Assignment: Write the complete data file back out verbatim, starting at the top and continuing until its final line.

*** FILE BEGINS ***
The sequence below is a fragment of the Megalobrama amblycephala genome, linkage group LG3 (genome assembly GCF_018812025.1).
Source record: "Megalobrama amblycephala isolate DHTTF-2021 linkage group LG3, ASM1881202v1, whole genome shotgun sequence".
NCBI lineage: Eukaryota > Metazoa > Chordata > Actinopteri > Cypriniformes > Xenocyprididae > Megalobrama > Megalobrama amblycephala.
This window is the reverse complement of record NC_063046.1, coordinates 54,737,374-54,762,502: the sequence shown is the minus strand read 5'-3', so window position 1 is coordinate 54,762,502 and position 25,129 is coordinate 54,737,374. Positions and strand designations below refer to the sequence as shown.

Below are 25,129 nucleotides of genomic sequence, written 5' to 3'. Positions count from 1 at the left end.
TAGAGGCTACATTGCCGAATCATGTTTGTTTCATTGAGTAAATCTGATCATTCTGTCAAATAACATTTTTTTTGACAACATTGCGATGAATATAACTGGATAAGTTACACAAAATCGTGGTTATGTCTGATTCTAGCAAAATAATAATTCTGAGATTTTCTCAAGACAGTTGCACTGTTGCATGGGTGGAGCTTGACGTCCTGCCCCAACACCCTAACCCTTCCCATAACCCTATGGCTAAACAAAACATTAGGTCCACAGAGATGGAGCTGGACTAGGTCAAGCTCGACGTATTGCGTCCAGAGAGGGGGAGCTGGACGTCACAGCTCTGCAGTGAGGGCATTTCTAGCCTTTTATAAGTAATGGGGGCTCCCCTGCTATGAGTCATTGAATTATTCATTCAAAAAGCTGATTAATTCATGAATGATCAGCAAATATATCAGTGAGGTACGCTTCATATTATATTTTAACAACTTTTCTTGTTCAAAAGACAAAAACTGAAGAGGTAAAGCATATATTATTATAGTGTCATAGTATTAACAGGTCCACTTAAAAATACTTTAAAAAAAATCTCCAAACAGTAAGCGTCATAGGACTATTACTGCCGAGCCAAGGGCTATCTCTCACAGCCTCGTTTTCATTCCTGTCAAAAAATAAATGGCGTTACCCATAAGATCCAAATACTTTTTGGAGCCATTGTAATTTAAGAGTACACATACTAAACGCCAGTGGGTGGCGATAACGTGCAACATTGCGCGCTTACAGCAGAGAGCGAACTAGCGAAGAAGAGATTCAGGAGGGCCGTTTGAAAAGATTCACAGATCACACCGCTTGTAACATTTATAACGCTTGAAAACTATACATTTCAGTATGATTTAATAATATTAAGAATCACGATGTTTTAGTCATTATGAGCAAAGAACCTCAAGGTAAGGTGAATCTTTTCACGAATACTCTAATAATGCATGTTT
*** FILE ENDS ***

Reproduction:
The sequence below is a fragment of the Megalobrama amblycephala genome, linkage group LG3 (genome assembly GCF_018812025.1).
Source record: "Megalobrama amblycephala isolate DHTTF-2021 linkage group LG3, ASM1881202v1, whole genome shotgun sequence".
NCBI lineage: Eukaryota > Metazoa > Chordata > Actinopteri > Cypriniformes > Xenocyprididae > Megalobrama > Megalobrama amblycephala.
This window is the reverse complement of record NC_063046.1, coordinates 54,737,374-54,762,502: the sequence shown is the minus strand read 5'-3', so window position 1 is coordinate 54,762,502 and position 25,129 is coordinate 54,737,374. Positions and strand designations below refer to the sequence as shown.

Below are 25,129 nucleotides of genomic sequence, written 5' to 3'. Positions count from 1 at the left end.
TAGAGGCTACATTGCCGAATCATGTTTGTTTCATTGAGTAAATCTGATCATTCTGTCAAATAACATTTTTTTTGACAACATTGCGATGAATATAACTGGATAAGTTACACAAAATCGTGGTTATGTCTGATTCTAGCAAAATAATAATTCTGAGATTTTCTCAAGACAGTTGCACTGTTGCATGGGTGGAGCTTGACGTCCTGCCCCAACACCCTAACCCTTCCCATAACCCTATGGCTAAACAAAACATTAGGTCCACAGAGATGGAGCTGGACTAGGTCAAGCTCGACGTATTGCGTCCAGAGAGGGGGAGCTGGACGTCACAGCTCTGCAGTGAGGGCATTTCTAGCCTTTTATAAGTAATGGGGGCTCCCCTGCTATGAGTCATTGAATTATTCATTCAAAAAGCTGATTAATTCATGAATGATCAGCAAATATATCAGTGAGGTACGCTTCATATTATATTTTAACAACTTTTCTTGTTCAAAAGACAAAAACTGAAGAGGTAAAGCATATATTATTATAGTGTCATAGTATTAACAGGTCCACTTAAAAATACTTTAAAAAAAATCTCCAAACAGTAAGCGTCATAGGACTATTACTGCCGAGCCAAGGGCTATCTCTCACAGCCTCGTTTTCATTCCTGTCAAAAAATAAATGGCGTTACCCATAAGATCCAAATACTTTTTGGAGCCATTGTAATTTAAGAGTACACATACTAAACGCCAGTGGGTGGCGATAACGTGCAACATTGCGCGCTTACAGCAGAGAGCGAACTAGCGAAGAAGAGATTCAGGAGGGCCGTTTGAAAAGATTCACAGATCACACCGCTTGTAACATTTATAACGCTTGAAAACTATACATTTCAGTATGATTTAATAATATTAAGAATCACGATGTTTTAGTCATTATGAGCAAAGAACCTCAAGGTAAGGTGAATCTTTTCACGAATACTCTAATAATGCATGTTT